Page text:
First up, you’ll want to install Apache Portable Runtime library along with OpenSSL, if you want to use SSL. Using the command line, we’ll install them with apt-get:

apt-get install libapr1-dev libssl-dev

Go through the process of installing the libraries by following the apt prompts. Note that the version of OpenSSL installed is 1.0.1e, but is patched for CVE-2014-0160 aka Heartbleed).

Next, we’ve got to grab the tomcat native library source tarball (tomcat-native.tar.gz) from Jira so we can compile from source. If you installed Jira from the .bin installer, Jira should be installed at /opt/atlassian/jira. From there, you’ll find the tomcat-native.tar.gz in the bin/ folder (full path: /opt/atlassian/jira/bin). To keep the bin directory clean, we’ll extract the tarball to the home folder of the logged in user:

tar -xzvf tomcat-native.tar.gz -C ~

Now if you cd into the home directory (cd then ls -la) you’ll find a directory called tomcat-native-1.1.29-src. We’ll need to locate the configure script that is some where in that folder. Thankfully, I’ve already done the research for you and it’s in jni/native. cd to that location.

Now that we’ve got the configure script, we need to run the script with the appropriate configuration locations and files. At minimum, you should provide the APR location (--with-apr) and the JVM location (--with-java-home). If you installed APR with apt, the APR config binary will be in /usr/bin/apr-1-config.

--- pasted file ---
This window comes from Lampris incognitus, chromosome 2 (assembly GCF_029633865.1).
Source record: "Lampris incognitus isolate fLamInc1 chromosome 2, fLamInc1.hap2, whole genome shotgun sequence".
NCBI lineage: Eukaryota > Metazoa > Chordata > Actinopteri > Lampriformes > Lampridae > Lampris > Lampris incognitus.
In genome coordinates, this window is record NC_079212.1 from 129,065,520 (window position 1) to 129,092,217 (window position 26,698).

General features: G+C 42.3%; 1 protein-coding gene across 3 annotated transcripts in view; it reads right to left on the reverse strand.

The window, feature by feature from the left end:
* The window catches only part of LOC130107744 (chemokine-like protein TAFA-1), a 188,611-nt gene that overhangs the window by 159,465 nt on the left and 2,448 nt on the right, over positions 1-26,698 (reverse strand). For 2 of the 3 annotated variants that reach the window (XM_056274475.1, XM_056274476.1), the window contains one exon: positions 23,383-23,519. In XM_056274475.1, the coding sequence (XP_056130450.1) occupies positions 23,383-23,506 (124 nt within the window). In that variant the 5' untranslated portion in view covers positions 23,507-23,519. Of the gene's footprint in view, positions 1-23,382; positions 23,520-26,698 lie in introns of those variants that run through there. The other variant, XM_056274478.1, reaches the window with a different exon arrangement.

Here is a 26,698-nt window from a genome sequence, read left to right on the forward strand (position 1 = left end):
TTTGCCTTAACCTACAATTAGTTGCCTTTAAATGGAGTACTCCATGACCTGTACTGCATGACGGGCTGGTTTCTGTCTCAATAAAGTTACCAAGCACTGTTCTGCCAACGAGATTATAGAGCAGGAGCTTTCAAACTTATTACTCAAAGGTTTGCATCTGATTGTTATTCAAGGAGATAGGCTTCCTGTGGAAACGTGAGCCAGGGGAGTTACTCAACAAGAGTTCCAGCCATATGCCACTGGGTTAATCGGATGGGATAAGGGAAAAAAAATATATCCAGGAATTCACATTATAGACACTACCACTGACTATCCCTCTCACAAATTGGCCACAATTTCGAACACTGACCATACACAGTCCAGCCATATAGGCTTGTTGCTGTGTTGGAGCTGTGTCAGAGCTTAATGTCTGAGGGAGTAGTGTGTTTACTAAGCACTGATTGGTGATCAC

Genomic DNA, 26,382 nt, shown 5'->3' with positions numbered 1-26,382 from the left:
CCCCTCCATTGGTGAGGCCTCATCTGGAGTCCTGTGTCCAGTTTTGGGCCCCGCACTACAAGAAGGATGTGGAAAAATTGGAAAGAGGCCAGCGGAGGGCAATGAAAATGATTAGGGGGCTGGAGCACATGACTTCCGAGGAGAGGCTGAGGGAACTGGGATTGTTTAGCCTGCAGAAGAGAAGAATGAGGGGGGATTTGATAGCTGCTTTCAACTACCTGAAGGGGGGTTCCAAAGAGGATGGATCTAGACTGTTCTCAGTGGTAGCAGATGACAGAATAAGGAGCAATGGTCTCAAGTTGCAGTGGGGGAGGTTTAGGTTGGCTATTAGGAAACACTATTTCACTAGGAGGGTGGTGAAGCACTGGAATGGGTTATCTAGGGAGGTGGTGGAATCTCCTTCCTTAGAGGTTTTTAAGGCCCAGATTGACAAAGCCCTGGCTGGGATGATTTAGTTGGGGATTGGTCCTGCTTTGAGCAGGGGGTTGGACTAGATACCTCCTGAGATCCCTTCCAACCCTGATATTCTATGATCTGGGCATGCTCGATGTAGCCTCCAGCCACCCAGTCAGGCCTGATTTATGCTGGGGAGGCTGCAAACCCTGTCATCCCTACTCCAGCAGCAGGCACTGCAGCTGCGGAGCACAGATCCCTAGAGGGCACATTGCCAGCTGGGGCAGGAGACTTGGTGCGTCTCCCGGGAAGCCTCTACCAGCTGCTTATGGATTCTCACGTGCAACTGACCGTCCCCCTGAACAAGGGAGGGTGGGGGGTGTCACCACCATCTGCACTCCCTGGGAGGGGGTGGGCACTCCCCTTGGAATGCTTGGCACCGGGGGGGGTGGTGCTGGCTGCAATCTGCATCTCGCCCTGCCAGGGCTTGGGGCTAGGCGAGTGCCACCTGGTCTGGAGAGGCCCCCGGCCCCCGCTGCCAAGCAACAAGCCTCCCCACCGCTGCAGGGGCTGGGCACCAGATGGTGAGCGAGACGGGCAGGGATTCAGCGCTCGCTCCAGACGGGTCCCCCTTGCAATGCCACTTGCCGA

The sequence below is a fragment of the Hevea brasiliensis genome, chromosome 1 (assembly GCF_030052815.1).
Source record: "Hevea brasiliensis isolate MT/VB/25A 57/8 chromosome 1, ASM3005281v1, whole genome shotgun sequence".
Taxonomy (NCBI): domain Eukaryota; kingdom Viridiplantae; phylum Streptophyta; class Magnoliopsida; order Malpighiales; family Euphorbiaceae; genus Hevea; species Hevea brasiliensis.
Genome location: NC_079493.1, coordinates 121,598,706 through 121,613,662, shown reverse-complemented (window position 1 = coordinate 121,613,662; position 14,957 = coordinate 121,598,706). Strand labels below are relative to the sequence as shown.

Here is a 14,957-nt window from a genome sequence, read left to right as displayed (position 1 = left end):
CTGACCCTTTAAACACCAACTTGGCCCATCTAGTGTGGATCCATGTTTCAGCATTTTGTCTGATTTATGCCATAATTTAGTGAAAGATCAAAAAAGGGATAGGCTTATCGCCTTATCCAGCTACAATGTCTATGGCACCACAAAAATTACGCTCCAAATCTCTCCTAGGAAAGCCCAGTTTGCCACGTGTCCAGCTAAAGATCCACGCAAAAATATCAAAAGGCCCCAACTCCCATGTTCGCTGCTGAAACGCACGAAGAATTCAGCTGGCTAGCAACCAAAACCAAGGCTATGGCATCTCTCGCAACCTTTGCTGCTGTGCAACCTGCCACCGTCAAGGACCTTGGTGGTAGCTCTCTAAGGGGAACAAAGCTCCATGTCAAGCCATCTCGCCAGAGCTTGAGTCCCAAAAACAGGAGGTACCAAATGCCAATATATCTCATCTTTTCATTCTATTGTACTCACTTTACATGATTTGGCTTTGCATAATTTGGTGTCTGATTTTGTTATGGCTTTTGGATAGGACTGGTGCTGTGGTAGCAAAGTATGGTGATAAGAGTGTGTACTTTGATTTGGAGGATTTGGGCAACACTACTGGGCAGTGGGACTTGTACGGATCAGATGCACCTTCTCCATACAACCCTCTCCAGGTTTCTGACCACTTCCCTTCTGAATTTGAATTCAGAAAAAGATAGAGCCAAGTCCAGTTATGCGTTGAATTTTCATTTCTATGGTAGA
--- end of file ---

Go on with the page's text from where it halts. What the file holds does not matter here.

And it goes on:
Next, the JRE/JDK location. Jira comes with a bundled JRE, but it’s not sufficient for the Tomcat Native Library configurator. If you use the Jira JRE path of /opt/atlassian/jira/jre you’ll get the error checking os_type directory... Cannot find jni_md.h in /opt/atlassian/jira/jre when you run the configuration script. To rectify this, you’ll need the OpenJDK JRE for Linux. Once again, using apt we can install it with ease: apt-get install openjdk-7-jre. After that has completed, if you do find / -name "jni_md.h" you should get something like this:


You can use either file, as a diff shows that both files are the same. With that in mind, our configuration variable --with-java-home can be set to /usr/lib/jvm/java-7-openjdk-amd64. Finally, with SSL support, you can safely set --with-ssl to yes as the configurator can guess the OpenSSL settings. With all that in mind, our final configure string will be as follows:

./configure --with-apr=/usr/bin/apr-1-config --with-java-home=/usr/lib/jvm/java-7-openjdk-amd64 --with-ssl=yes

Hit return and let the configure script finish. Now you can finish it off by making and installing by doing the following: make && make install. As we did not specify an installation prefix, the compiled library will be installed at /usr/local/apr/lib. Jira expects the library to be in one of these folders: /usr/java/packages/lib/amd64, /usr/lib64, /lib64, /lib or /usr/lib. I’m just going to copy them to /usr/java/packages/lib/amd64, do that like so:

cp /usr/lib/* /usr/java/packages/lib/amd64